Hōhepa Tuahine – Te Arawa, Tūhoe
Kristin Ross – Ngāti Kahu, Ngāti Tara
Finalists: Te Tupu-ā-Nuku Award for Business and Innovation
Many Māori speaking families have despaired over a lack of Māori resources for their kids. A Māori family dedicated to the Māori language, Hōhepa Tuahine and Kristin Ross did not grow up with the Māori language as children but instead learnt at university.
They decided that they would only speak Māori to their children so that the Māori language was natural to them but what they didn't consider was the lack of products to support their decision. In 2016, in a world-first, the couple launched the world's first line of Māori speaking dolls for children – Pipi Mā – and their first line of merchandise called the Kōrero range. The dolls went on sale on 8 November 2016 and sold out within 36 hours.
Hōhepa Tuahine – BA, BA (Hons), MA (First Class Hons), PhD Candidate, Te Panekiretanga o Te Reo Māori – was born in the Waikato where he spent much of his early years before moving to Tāneatua. After attending his first year of kura in Tūhoe, Hōhepa and his family moved home to Rotorua where he was raised until young adulthood.
In 2010, he and Kristin Ross both enrolled in Te Tohu Paetahi – a full-immersion course for Māori language beginners at the University of Waikato. In 2016, Hōhepa graduated with a Master of Arts Degree majoring in te reo Māori and is currently completing his PhD specialising in Māori astronomy. Alongside studying at the University of Waikato, Hōhepa is a proud graduate of the 11th intake of Te Panekiretanga o Te Reo Māori. Kristin Ross – BA, BA (Hons), MA (First Class Hons), Te Panekiretanga o Te Reo Māori – was born and raised in Auckland and spent all of her childhood holidays amongst her hapū in Ngāti Tara. Like many of her generation, Kristin was not raised with the Māori language. Instead, she learnt as an adult with Hōhepa at the University of Waikato and graduated in 2016 with a Master of Arts Degree majoring in te reo Māori. In 2015, Kristin also graduated with the 10th intake of Te Panekiretanga o Te Reo Māori.
The couple is dedicated to providing high quality resources and products for the language to ensure they are relevant and necessary in a bid to normalise and make the Māori language cool. They are motivated by their children – they are the drivers of their innovation and the catalyst to all new ideas that they produce.
The couple established Punarau Media in 2014 – a multi-media production company based in Rotorua dedicated to producing high quality Māori language digital media and content. They manage projects of all scales ranging from web series to iOS and Android apps as well as audio engineering.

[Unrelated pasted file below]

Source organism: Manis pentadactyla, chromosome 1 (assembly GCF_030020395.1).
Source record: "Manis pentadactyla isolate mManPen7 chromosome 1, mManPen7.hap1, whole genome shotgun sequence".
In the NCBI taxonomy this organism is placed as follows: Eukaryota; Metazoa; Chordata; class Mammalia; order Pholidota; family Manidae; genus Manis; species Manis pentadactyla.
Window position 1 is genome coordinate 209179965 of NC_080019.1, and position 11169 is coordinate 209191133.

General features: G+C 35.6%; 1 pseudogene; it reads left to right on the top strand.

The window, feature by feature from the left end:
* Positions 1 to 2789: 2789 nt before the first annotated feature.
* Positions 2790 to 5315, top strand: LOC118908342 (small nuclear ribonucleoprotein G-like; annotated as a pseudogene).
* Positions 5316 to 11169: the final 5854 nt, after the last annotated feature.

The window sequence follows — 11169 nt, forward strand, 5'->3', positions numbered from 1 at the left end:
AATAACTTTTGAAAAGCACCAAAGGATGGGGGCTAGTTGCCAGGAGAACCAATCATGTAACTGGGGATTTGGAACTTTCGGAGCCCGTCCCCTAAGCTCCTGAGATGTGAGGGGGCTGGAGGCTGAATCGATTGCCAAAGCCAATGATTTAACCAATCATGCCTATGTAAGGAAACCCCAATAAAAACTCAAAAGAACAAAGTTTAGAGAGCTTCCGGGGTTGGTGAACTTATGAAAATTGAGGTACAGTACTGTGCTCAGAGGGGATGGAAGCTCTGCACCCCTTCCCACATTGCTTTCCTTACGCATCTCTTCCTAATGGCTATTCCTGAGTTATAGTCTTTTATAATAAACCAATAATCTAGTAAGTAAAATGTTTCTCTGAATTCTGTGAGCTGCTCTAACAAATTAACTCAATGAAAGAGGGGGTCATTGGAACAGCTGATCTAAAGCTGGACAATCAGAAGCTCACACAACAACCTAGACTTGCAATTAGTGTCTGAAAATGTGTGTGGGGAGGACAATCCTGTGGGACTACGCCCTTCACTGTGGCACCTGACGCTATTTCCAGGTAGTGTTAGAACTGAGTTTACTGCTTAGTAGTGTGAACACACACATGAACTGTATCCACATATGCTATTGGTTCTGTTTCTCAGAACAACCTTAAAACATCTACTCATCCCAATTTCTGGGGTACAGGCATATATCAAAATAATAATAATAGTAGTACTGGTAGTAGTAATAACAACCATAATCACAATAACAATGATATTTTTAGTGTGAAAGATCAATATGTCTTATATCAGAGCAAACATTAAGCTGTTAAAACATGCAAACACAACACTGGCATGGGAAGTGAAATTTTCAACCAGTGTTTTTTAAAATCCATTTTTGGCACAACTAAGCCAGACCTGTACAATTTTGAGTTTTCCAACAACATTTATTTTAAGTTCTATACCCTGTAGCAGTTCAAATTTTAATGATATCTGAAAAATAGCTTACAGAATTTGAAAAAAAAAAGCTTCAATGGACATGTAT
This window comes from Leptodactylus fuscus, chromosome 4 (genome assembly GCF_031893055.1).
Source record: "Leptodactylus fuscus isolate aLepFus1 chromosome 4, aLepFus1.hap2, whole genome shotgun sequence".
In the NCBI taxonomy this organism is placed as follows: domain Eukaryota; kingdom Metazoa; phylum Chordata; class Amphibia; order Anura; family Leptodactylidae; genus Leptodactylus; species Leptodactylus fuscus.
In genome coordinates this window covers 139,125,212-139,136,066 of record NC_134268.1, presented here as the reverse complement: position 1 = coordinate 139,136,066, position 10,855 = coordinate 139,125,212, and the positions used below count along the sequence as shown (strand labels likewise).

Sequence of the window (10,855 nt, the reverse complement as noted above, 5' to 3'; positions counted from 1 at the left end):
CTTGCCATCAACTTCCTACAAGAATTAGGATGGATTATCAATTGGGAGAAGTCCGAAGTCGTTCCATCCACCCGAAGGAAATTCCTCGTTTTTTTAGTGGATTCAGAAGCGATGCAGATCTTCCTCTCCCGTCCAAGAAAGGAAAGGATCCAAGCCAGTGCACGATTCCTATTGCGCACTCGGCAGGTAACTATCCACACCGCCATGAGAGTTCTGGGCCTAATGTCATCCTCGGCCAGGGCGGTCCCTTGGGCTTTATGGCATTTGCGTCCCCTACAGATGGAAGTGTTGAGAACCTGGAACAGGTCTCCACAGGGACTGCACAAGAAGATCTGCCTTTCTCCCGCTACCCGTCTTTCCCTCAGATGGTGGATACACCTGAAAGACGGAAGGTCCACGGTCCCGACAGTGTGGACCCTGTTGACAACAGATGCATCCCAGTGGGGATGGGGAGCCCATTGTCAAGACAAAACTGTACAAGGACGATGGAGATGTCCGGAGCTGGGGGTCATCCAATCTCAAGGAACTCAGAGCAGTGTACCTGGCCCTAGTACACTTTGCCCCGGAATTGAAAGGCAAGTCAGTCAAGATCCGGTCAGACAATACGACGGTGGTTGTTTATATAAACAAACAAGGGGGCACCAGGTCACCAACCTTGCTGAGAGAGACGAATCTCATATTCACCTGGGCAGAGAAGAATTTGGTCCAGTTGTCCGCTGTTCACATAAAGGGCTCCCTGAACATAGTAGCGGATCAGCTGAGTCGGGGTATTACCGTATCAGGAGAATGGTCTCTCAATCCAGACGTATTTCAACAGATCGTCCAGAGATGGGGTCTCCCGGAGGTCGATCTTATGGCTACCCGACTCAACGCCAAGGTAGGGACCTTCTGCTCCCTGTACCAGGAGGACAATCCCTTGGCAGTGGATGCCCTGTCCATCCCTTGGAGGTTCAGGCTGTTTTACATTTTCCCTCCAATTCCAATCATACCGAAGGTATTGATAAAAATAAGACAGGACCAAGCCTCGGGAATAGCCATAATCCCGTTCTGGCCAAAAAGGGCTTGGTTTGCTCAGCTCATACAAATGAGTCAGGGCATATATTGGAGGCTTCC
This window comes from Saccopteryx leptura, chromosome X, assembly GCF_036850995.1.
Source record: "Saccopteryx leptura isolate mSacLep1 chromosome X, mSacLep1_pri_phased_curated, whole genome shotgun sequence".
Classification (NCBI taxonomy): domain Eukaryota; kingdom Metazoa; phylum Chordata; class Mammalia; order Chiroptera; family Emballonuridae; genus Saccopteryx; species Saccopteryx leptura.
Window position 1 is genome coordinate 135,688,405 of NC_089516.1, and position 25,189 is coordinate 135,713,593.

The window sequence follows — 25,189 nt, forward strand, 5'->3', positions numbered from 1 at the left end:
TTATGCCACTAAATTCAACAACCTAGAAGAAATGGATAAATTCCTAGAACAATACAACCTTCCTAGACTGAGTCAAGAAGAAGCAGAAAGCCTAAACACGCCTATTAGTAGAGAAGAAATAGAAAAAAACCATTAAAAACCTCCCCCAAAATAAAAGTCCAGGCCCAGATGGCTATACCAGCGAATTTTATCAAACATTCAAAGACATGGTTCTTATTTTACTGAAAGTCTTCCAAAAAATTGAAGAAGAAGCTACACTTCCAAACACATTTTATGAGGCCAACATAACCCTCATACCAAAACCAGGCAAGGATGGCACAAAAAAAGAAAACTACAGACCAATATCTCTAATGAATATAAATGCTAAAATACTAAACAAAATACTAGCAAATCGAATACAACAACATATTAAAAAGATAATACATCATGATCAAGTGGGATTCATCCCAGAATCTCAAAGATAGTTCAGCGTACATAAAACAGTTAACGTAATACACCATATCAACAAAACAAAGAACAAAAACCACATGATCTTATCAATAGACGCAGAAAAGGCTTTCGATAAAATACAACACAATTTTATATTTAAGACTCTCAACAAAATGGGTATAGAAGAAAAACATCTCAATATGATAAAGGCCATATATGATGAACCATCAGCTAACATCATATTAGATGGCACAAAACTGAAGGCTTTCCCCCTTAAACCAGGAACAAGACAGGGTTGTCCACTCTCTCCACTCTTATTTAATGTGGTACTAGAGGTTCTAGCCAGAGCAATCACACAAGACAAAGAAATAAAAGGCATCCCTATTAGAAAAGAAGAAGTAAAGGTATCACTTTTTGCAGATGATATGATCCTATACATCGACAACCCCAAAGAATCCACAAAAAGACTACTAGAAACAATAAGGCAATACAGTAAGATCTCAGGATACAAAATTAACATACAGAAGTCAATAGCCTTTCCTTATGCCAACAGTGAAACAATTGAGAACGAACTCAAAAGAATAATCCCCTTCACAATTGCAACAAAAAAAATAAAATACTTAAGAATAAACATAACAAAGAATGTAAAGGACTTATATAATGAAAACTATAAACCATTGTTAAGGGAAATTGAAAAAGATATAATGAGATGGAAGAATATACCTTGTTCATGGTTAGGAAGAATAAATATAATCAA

The company name represents their passion to constantly innovate new ideas for the Māori language. Puna is a spring, and rau refers to hundreds. They are a multi-media production company with no limits or restrictions on a mission to produce hundreds of high quality media resources for their people and their language.
In order to normalise the Māori language, they believe their children need opportunities to see their language and culture everywhere so it is not merely confined to the classroom or marae. They came up with the idea for Pipi Mā in 2010 in a bid to provide their tamariki with a reflection of themselves in the dolls and commenced research and development in 2013.
In 2015, Kristin's Masters focusing on Pakiwaituhi Māori and Pipi Mā was published and – in the same year – the Pipi Mā trademark was registered under Punarau Media Limited. Pipi Mā strengthens language use and skills by prompting conversation with their specially designed questions. Most importantly, Pipi Mā raises the status of the language in homes and communities by blending classic elements of pop culture with the Māori language.
There are four different dolls: four-year-old Hura, three-year-olds Pipi and Tītoki, and one-year-old Pītau Pōtiki. Each doll has its own set of phrases it recites when the hand is squeezed and they all sing their own song in Māori. Pipi Mā makes the Māori language cool by imbedding the idea into our children that te reo Māori is awesome and that Pipi Mā is as cool as the likes of Dora the Explorer and Doc McStuffins. Pipi Mā takes the best of pop culture and carries the status of te reo Māori into the same domain as its Nickelodeon or Disney counterparts.
In 2017, the couple will launch a second line of dolls called the Mihi Range as well as the Pipi Mā web series and a more extensive range of merchandise.